- The Securities and Exchange Commission on Monday fined McDonald’s ex-CEO Steve Easterbrook $400,000 on charges Easterbrook misrepresented his 2019 firing over an inappropriate sexual relationship with an employee.
- As a result, Easterbrook cannot hold officer or director positions for any SEC-reporting businesses for five years. Easterbrook did not confirm or deny the SEC’s claims, according to an SEC press release, though he did agree to entry of the SEC’s cease-and-desist letter.
- The SEC also charged McDonald’s for “shortcomings in its public disclosures related to Easterbrook’s separation agreement,” per the release, but will not fine the chain because of its “substantial cooperation” throughout the SEC’s investigation of Easterbrook.
The SEC’s charges against Easterbrook put a years-long McDonald’s scandal to bed after much criticism from shareholders and corporate culture experts. These actors were angered that the burger chain granted Easterbook a severance package worth $105 million, though McDonald’s clawed back this bundle of cash and equity awards in December 2021 after suing him in 2020.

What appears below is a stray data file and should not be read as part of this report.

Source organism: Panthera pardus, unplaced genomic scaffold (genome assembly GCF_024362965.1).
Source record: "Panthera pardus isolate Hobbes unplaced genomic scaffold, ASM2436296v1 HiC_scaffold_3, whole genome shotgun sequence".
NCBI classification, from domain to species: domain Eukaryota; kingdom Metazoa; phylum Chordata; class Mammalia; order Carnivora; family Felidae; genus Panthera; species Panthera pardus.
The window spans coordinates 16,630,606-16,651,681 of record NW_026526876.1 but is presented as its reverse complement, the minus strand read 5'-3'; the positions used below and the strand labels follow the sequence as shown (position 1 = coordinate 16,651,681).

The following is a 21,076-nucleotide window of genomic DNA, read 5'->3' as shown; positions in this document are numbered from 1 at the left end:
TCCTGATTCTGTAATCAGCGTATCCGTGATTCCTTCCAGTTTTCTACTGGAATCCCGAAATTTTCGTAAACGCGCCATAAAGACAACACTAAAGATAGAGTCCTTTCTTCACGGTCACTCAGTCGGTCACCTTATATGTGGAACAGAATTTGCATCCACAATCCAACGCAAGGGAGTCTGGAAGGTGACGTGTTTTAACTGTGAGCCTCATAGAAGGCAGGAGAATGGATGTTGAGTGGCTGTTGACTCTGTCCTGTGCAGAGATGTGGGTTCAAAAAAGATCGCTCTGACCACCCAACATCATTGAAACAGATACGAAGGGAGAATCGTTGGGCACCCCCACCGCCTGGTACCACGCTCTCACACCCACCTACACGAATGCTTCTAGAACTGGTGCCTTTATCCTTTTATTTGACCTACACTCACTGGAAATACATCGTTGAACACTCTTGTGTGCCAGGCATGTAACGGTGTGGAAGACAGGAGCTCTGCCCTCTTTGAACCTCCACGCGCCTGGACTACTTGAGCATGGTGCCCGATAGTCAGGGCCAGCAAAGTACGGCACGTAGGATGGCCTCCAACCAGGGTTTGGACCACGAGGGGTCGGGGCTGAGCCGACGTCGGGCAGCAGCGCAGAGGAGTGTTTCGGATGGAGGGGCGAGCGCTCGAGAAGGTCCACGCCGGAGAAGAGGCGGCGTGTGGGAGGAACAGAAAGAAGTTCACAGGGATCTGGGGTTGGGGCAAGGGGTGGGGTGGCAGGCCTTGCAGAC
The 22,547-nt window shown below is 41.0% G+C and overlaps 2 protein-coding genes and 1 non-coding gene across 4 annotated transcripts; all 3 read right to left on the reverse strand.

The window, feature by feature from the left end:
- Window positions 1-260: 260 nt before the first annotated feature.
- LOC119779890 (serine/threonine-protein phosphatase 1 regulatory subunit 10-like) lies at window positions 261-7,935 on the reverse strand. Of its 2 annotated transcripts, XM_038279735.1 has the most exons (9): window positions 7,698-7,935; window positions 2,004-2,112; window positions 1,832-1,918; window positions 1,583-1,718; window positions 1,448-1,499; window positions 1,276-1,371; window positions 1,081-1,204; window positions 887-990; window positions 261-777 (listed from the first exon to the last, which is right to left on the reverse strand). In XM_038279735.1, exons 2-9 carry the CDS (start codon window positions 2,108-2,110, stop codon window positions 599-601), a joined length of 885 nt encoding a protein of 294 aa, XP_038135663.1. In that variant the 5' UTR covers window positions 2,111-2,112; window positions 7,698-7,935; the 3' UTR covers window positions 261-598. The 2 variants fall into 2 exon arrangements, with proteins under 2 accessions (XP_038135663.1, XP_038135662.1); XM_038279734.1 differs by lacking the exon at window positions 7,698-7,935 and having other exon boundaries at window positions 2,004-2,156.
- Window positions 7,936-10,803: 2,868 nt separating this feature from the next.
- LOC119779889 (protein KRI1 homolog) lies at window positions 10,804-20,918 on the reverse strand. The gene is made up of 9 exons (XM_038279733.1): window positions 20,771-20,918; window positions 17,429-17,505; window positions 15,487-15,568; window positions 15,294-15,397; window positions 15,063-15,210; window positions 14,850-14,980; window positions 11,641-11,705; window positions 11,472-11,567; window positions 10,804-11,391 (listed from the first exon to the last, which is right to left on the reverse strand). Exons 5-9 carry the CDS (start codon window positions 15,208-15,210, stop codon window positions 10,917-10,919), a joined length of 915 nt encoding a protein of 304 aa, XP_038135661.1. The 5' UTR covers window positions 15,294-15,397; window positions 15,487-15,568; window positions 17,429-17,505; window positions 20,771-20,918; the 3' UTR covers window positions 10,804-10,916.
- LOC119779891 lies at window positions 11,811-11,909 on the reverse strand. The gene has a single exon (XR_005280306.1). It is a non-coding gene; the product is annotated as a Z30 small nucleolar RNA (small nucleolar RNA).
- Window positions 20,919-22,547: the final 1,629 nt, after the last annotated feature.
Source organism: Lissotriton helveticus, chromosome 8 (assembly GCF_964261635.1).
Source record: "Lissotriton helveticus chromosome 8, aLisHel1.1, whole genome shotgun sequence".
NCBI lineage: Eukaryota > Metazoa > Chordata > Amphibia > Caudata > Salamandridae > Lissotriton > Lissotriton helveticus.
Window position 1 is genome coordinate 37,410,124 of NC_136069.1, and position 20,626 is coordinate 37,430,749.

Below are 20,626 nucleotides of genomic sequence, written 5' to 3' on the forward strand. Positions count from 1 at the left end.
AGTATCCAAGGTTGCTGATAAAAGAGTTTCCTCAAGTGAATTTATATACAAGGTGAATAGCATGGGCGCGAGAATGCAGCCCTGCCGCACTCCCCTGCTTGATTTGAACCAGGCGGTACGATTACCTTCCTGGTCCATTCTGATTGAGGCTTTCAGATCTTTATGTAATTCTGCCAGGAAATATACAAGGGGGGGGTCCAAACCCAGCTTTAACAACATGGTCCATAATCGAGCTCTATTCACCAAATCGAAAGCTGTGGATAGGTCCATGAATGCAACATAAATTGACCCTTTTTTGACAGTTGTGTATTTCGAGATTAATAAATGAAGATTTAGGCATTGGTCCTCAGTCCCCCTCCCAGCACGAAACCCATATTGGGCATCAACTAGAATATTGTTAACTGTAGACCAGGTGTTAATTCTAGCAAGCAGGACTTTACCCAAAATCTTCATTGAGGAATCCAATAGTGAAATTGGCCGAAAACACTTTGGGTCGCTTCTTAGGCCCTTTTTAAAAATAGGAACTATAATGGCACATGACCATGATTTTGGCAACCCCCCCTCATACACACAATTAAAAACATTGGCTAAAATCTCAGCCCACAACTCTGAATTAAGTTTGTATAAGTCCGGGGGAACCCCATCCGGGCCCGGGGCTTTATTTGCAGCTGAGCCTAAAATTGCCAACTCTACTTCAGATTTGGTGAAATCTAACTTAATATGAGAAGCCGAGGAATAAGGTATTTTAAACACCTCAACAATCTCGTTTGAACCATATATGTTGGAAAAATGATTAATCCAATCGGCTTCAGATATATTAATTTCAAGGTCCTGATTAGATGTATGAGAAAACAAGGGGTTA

McDonald’s long claimed that Easterbrook was dishonest during the company’s internal investigation of his relationship with an employee. This investigation unearthed evidence of three additional sexual relationships Easterbrook had with female staff members, as well as evidence he attempted to destroy records of these relationships, McDonald’s alleged. Easterbrook’s attorney, however, argued that this information was “not new at all.”
McDonald’s wrote in a press release Monday that the SEC’s charges against Easterbrook — including that he “concealed the extent of his misconduct during the company’s internal investigation” and “misled” shareholders — affirm its position throughout its clawback battle with the ousted executive.
“The SEC’s Order reinforces what we have previously said: McDonald’s held Steve Easterbrook accountable for his misconduct,” the company wrote. “The Company continues to ensure our values are part of everything we do, and we are proud of our strong ‘speak up’ culture that encourages employees to report conduct by any employee, including the CEO, that falls short of our expectations.”
But the SEC still had criticism for how the Golden Arches handled Easterbrook’s firing.
"Today’s order finds that McDonald’s failed to disclose that the company exercised discretion in treating Easterbrook’s termination as without cause in conjunction with the execution of a separation agreement valued at more than $40 million,” Mark Cave, associate director of the SEC’s Division of Enforcement, said in a statement.